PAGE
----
“The tensile test is the most frequently used test,” explains Professor Lars Troive, senior specialist for forming at SSAB. “The idea is to pull the specimen apart, until fracture. Then you measure how much it has extended in length. This is considered its elongation. For example, if the test piece measures 80mm and then becomes 88mm before cracking, it represents a 10% elongation.”
Locally 20% strain — what happens over 2mm, in percentage terms, is much greater compared with an average of 80mm like during the tensile test
“While this has long been the most common test for judging the formability of steel, modern, stronger steel grades are not correctly represented by this method.”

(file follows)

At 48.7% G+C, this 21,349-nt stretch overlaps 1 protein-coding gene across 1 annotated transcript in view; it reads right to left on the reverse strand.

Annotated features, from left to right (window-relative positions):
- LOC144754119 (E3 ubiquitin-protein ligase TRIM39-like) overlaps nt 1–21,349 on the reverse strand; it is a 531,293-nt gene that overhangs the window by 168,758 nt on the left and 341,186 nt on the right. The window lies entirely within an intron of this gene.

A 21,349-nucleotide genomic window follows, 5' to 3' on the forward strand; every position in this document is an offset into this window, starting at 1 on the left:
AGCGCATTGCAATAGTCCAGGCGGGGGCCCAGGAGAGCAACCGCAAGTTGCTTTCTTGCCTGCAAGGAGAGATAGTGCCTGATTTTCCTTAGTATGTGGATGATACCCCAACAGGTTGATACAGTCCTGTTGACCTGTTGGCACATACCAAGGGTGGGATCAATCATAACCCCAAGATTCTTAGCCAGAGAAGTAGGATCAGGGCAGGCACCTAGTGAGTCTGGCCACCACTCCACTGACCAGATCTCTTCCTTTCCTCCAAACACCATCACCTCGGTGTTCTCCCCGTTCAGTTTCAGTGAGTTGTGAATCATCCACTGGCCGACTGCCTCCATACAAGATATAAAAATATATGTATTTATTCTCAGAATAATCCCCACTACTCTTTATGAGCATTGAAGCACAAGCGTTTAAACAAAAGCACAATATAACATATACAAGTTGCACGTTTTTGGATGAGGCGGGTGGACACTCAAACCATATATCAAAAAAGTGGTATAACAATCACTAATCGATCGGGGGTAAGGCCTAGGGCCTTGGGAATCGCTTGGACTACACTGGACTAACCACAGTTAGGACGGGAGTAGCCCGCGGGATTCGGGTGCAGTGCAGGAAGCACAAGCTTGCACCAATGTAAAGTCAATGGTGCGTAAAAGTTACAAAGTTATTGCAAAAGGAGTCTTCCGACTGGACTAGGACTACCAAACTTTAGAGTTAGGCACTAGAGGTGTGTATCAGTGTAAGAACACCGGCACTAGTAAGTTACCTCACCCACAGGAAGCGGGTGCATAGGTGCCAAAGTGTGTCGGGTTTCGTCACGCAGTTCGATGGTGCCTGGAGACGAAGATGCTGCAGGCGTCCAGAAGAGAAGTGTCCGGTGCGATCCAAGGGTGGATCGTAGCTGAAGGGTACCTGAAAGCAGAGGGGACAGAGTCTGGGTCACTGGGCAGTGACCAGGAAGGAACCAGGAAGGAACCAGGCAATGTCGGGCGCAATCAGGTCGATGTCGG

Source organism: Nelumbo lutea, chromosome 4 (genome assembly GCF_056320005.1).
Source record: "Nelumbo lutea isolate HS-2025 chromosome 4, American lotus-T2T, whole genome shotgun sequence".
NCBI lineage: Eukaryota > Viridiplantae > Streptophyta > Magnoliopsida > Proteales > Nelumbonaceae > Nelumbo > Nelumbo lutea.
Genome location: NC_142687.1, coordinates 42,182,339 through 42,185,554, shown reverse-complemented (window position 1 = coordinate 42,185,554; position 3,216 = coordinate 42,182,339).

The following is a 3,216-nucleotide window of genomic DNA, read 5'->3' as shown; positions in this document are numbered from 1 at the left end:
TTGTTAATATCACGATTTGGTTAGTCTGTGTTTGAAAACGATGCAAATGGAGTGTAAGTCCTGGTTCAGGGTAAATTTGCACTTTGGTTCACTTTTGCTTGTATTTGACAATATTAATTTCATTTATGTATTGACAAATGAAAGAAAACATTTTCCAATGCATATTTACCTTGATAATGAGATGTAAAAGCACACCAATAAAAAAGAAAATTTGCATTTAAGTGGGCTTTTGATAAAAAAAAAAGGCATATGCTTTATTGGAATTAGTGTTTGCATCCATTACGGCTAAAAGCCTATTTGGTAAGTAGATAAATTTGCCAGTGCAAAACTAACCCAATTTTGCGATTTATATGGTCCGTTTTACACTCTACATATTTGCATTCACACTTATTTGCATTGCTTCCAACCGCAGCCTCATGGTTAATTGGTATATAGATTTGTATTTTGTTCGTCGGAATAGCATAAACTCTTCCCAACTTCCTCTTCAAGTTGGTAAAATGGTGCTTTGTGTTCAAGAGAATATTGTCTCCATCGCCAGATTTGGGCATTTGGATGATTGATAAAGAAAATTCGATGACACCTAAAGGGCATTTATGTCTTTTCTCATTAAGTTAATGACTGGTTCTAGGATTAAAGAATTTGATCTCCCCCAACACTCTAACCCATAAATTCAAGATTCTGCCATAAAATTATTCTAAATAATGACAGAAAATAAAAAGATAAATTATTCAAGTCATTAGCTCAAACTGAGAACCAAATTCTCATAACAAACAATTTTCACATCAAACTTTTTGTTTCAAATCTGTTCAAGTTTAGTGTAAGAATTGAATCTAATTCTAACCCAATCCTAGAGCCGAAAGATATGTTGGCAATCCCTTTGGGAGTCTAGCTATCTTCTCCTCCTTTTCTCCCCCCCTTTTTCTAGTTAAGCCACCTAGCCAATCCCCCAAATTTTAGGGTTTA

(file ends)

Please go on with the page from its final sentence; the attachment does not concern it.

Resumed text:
A more accurate way of predicting the behaviour of ultra-high strength steel is through the creation of a forming limit diagram (FLD), also known as a forming limit curve. One single FLD provides a graphical description of several material failure tests performed, ie punched dome tests, using different specimen geometries. Each specimen has a unique width-to-length ratio resulting in different deformation modes until failure. They will deform differently having their own strain-path.
Before tests, each specimen is prepared with a square-grid pattern that will be deformed equal to the material.After the tests, the deformed grid is measured on every sample at the regions for failures, giving two values each, the main and minor strain. Finally, the FLD is composed as a line between all of the values of strains obtained. This line represents the forming limit at which failure begins, depending on the history of strain-path.